Thursday, June 15, 2006

The Doctor of Ministry

Part of the reason why I've been so quiet recently has been my admission to the Doctor of Ministry (D.Min, pronounced "demon") at Abilene Christian University. The degree is designed for full-time practicing ministers who have had a Master of Divinity for at least three years. It's different from the Ph.D in that it is aimed at church leadership and practical theology in ministerial contexts. The degree is basically a series of 8 classes - all in the weeklong short-course format. That means reading 10-12 books before class, class from 8am to 5 pm Monday to Friday, and a fairly significant assignment once class gets out. I love this format. It's intense, but over quickly - kinda like ripping off a bandaid! After 24 hours of courses, the final 6 hours are a thesis. This week the class is "Theological Foundations of Ministry." The gist of the reading and discussions has been that ministers are not only skilled technical historical-critical interpreters of the Word in an intellectual vacuum, we are also interpreters of culture, we pass on folklore, we interpret and reinterpret symbols by shaping those symbols through liturgies and rituals, and we engage in pastoral care. For example, today we visisted 4 churches - 2 very different Churches of Christ, one Baptist, and Episcopal to take careful note of how each church uses "sacred space" and symbols to convey their understanding of God, worship, and community. This is a very sophisticated exercise, because even the austere free church buildings with no visible Christian symbols/icons are themselves symbols with theological significance. Part of the minister's task is to read and interpret every story, every narrative, every ritual, and every symbol.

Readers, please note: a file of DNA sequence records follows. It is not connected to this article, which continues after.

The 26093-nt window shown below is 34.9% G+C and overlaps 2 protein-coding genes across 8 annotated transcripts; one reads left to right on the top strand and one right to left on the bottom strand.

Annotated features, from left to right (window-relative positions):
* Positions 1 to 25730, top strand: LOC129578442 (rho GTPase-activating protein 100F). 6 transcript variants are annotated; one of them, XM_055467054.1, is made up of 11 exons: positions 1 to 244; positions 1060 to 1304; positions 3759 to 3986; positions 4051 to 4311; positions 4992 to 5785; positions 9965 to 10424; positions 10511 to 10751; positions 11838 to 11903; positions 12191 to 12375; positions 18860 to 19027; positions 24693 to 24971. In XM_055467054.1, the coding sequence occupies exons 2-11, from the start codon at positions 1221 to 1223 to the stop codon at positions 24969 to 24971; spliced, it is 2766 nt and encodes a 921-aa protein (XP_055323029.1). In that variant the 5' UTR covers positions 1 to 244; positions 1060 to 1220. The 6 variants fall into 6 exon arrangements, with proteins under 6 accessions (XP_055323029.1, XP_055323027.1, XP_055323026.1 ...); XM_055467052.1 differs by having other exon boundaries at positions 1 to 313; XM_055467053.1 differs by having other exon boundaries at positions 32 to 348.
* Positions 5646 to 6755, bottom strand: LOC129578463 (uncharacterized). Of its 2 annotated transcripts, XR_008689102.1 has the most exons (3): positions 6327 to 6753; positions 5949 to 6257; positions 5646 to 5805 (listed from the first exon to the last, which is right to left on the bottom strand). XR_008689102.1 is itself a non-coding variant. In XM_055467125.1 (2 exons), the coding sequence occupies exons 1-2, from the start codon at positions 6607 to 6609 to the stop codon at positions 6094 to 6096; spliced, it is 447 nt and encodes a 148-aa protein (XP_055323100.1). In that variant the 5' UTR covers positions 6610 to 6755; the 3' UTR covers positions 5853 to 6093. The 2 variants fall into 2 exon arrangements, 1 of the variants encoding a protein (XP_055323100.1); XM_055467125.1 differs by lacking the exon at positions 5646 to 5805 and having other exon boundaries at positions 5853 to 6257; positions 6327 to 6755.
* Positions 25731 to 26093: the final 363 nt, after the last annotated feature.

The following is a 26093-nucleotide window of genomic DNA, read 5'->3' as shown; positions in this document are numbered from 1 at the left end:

Every teacher I have had in the Graduate School of Theology has been a godly Christian person dedicated to knowledge, truth, Christian community, and the process of shaping students and churches into the image of God. When you have a Ph.D from Harvard and you cry while teaching a doctoral-level class, your heart is probably in the right place. They are training us to minister to the church and our communities in postmodern, post-Christian, Seinfeld-watching America. The irony of this whole process is that you would think after 2 Masters degrees in religion and theology, and work on a doctorate, I may have a big head. Just the opposite is true. The more I learn, especially in theological disciplines, the more humble I am forced to become. God has done things and is doing things I cannot wrap my mind around - in English, Greek, or Hebrew!

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